Johns Creek pulls plug on funds for needy

$250K to help citizens will go to help elsewhere

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JOHNS CREEK, GA. – The Grinch came to Johns Creek early this year. The City Council voted 4-2 to return $250,000 earmarked to help the elderly, the handicapped and others in need because it incurred additional “risk” to the city.

But it is politics rather than frugality that won out in the long run.

The Community Development Block Grant is one of the longest running programs of the U.S. Department of Housing and Urban Development. It funds local community development, seeding programs that include affordable housing, jobs training, health and other anti-poverty efforts.

CDBG grants are significantly different from other government programs in that it they are made for specific purposes. They are subject to less federal oversight and give states, counties and communities broad discretion in how they are used.

The program does require rigorous documentation to show the funds are used for the purposes stated.

Thus Councilwoman Stephanie Endres pointed that the program generates a lot of paperwork for the city.

Mayor Mike Bodker said it does involve a slight risk to the city should the funds not be spent where they were supposed to be spent – i.e. to help Johns Creek residents. So while the risk is admittedly minimal, there is after all, no risk in turning down the grant.

Only Endres and Councilman Lenny Zaprowski voted no (Councilwoman Cori Davenport was absent). But Endres voted “no” only after her more stringent motion to permanently end the program failed.

Zaprowski said he did not understand why the city should deny local residents the opportunity to take part in this program.

There is not a population in Johns Creek sufficient to meet minimum CDBG requirements. Bodker noted there are no pockets of poverty by congressional district large enough to warrant few if any Johns Creek programs.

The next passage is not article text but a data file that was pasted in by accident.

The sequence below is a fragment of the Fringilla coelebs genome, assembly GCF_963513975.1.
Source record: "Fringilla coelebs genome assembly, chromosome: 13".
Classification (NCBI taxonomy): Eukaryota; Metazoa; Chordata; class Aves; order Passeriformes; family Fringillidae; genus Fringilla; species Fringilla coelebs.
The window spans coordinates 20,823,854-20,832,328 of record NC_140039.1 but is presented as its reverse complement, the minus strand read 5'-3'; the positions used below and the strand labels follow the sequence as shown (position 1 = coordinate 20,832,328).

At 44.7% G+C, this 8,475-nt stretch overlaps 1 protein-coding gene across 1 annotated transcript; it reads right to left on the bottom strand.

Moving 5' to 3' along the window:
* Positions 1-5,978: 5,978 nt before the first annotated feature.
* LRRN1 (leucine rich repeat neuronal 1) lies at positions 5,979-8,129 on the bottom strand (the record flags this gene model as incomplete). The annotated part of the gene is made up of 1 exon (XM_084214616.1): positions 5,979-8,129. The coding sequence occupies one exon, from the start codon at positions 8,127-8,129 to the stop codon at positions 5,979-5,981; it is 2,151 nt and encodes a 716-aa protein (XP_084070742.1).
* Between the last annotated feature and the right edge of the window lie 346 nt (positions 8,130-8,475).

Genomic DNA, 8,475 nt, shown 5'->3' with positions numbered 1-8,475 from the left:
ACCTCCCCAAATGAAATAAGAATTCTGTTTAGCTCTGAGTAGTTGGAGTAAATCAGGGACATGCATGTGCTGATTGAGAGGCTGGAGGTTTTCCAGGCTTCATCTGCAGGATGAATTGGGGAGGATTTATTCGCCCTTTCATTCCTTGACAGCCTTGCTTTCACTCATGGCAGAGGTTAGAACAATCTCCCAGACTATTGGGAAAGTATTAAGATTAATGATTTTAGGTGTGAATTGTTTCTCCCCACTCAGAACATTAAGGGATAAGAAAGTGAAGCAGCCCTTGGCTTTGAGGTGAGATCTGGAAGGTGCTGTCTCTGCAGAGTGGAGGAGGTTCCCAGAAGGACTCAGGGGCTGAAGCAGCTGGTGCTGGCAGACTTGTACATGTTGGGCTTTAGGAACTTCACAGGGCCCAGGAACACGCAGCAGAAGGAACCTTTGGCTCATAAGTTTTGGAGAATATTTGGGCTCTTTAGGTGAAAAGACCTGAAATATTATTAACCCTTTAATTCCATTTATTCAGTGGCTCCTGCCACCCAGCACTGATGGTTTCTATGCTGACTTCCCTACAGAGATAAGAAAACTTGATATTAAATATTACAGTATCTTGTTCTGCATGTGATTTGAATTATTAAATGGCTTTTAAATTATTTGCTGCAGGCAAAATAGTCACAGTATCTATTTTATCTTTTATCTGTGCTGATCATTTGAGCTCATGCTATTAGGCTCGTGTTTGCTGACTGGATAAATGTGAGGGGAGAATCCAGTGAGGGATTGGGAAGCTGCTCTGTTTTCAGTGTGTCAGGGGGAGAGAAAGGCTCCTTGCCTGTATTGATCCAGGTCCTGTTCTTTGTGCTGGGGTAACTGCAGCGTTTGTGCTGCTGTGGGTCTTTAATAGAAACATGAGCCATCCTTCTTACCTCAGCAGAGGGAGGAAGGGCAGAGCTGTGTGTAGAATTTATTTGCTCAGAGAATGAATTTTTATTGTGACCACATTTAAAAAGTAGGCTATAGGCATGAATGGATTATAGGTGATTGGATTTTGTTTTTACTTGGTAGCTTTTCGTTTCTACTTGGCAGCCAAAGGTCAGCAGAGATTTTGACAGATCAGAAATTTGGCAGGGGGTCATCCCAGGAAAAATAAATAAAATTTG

So in the past, the funds have been remanded to Fulton County to administer – that pesky paperwork again – and doled out to North Fulton’s charitable organizations which can and do serve those residents. In turn they must document every resident served to justify the outlay of funds.

Surplus funds are not sent off to other areas of Fulton County for disbursement.

Local nonprofit organizations such as North Fulton Charities, The Drake House, Senior Services North Fulton and HomeStretch – which had been serving Johns Creek – are affected. These four charitable institutions will not get to share in those funds now.

These nonprofit agencies do a tremendous amount of work for North Fulton’s working poor, the aged and the sick. The consequences fall directly on Johns Creek residents.

North Fulton Charities Executive Director Barbara Duffy said she has had to keep meticulous records then names and addresses of client served.

“We do have Johns Creek clients,” she said.

What does all this mean for these residents now?

They don’t participate in programs that provide food, shelter, rent aid and utility payment or a turkey at Thanksgiving or Christmas.

“We find it is cheaper to keep families afloat for a while rather than let them fall all the way down,” she said. “It is better to help a family stay where they are than to find them shelter when they’re homeless.”

They don’t get to participate in bootstrap programs, such as HomeStretch, that gives families temporary housing until they can get back on their feet. The parents receive counseling and advice on budgeting, clothes for interviews and even help for the interview.

Maybe it’s just money for gas to get to a job or job interview.

Councilman Steve Broadbent was the most candid council member about ending the CDBG programs.

“No, there is no real risk to the city to allow one of these other agencies to serve Johns Creek citizens. It is just not a popular program with residents of this city. We just don’t need the distraction it brings,” Broadbent said. “If we had [supported participation] only a small portion of our residents would be helped.”

He said there is continued opposition, some of it for absurd reasons.

“Some people are afraid it would lead to section 8 federal housing [rent assisted affordable housing]. But that would never happen here, the land costs are too high. Right or wrong, the perception here is the reality.”

He said he would focus “100 percent” on the issues that matter in Johns Creek.

The option that council passed was to forgo the funding for three years, then the council could re-examine it. Maybe cooler heads – or warmer hearts – will prevail at that time.


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